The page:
Whether one’s hitting the trails or hitting the treadmill, exercise is more often than not a solo activity — but it doesn’t have to be.
The Mountain Women Bellydancing Club offers an unorthodox opportunity for University of Wyoming students and Laramie residents to get in a work-out, while making friends and learning something new.
Bellydancing — an expressive Arabic dance originating in Egypt — put an emphasis on fluid movements and colorful dresses.
“When it’s done right, it’s a good community-building activity,” said Cassandra Rust, the club’s creative co-director. “The more you dance with us, we get to become friends, we get to become very, very close and we still keep in contact with students that have graduated.”
Rust said she danced “off and on” for about 20 years, but the club welcomes participants of all skill levels — even those who have never tried bellydancing in their life.
The club helps dedicated dancers hone their skills, but also devotes the first hour of its meetings to teaching newcomers the basics, Rust said.
“You don’t have to know anything about belly dance to come participate,” she said. “We assume that you don’t know anything, so we’ll teach you the techniques of belly dance and some of the basic movements and basic combos.”
Club President Alex Smith — now in her senior year at UW — discovered the club in the spring of her sophomore year.
“When I went, the girls were really welcoming and it was great,” she said. “The exercise was also a benefit, because I had not been exercising.”
It was not love at first sight, however.
“I was kind of nervous to try it out just because I had never done that before or that type of dance,” Smith said. “It feels really weird when you first start it. When I first went to the meeting, I was considering not going back, because I felt like I looked horrible. I felt like a flailing fish. But we always say, ‘If you feel that way, you’re probably doing it right.’”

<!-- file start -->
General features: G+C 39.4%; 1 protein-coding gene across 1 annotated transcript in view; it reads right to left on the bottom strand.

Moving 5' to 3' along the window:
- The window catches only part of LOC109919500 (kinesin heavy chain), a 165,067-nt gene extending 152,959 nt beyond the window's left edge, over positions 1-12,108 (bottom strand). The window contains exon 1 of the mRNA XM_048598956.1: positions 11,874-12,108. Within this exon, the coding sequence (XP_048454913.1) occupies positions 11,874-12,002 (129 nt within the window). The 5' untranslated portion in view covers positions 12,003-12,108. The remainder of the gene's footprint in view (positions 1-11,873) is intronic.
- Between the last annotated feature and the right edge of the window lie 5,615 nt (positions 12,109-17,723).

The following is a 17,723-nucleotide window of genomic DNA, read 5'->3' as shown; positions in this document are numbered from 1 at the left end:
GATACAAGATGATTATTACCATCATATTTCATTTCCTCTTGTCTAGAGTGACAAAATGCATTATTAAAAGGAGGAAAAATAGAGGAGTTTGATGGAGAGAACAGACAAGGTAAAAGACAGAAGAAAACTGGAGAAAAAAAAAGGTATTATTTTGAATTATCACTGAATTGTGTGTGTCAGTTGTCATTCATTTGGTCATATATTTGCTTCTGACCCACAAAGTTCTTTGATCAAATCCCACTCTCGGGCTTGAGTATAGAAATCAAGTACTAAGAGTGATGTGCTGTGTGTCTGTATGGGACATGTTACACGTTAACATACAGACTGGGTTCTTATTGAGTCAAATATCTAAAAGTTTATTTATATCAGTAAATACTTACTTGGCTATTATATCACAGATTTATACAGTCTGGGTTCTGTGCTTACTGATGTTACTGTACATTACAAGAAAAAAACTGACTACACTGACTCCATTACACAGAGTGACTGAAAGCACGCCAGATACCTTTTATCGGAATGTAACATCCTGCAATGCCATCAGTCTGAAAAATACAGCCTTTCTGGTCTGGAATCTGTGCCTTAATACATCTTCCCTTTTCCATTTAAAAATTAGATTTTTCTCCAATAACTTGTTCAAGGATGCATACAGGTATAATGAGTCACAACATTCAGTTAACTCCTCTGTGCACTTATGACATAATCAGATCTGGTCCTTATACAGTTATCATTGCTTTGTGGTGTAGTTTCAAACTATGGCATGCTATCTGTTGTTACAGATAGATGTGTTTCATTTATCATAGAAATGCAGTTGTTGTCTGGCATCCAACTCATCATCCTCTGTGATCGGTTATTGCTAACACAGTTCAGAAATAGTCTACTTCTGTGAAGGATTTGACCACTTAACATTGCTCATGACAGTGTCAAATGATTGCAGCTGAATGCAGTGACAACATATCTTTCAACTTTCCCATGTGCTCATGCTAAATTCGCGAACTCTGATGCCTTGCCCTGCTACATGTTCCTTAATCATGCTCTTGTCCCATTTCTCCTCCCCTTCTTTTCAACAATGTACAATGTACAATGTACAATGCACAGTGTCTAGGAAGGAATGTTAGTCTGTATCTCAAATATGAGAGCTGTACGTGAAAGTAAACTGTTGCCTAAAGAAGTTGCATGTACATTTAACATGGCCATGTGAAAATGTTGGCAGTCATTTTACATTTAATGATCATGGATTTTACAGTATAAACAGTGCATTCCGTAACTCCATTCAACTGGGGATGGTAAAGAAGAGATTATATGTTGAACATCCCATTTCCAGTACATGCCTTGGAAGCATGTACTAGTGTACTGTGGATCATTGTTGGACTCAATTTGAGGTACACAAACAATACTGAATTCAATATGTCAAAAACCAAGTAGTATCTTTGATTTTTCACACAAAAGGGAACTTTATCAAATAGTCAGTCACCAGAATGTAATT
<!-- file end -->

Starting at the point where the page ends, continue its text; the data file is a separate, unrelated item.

Smith said in addition to the benefits of exercise, the club’s focus on body positivity — and the welcoming, inclusive atmosphere of belly dancing — hooked her.
“We always say, ‘Belly dance looks good on everyone,’” she said. “It looks different on everyone and it looks really good on everyone. The club has just given me so much more confidence in myself since I’ve been doing it.”
The Mountain Women hope to expand by introducing UW’s sororities and residence halls to the art of bellydancing, Rust said.
“It’s a fun stress relief activity,” she said. “If anyone is interested further in that, they can come to the classes weekly — or if they’re really interested, they can perform with us.”
The club hosts a big, annual showcase, usually featuring guests from outside the club. This year’s showcase starts 6 p.m. April 14 in the UW Education Auditorium, and features Elizabeth Ashner, the sponsor of a large annual belly dance festival in Colorado known as Elevation.
The showcase — larger this year than it’s ever been — is one not to miss, Rust said.
“We’re now in the fourth year of our showcase,” she said. “The first year, we were begging for anybody to come and participate with us, and this year, we have 13 different groups from all across the Front Range, from different areas in Wyoming and all the way out of Rapid City, South Dakota.”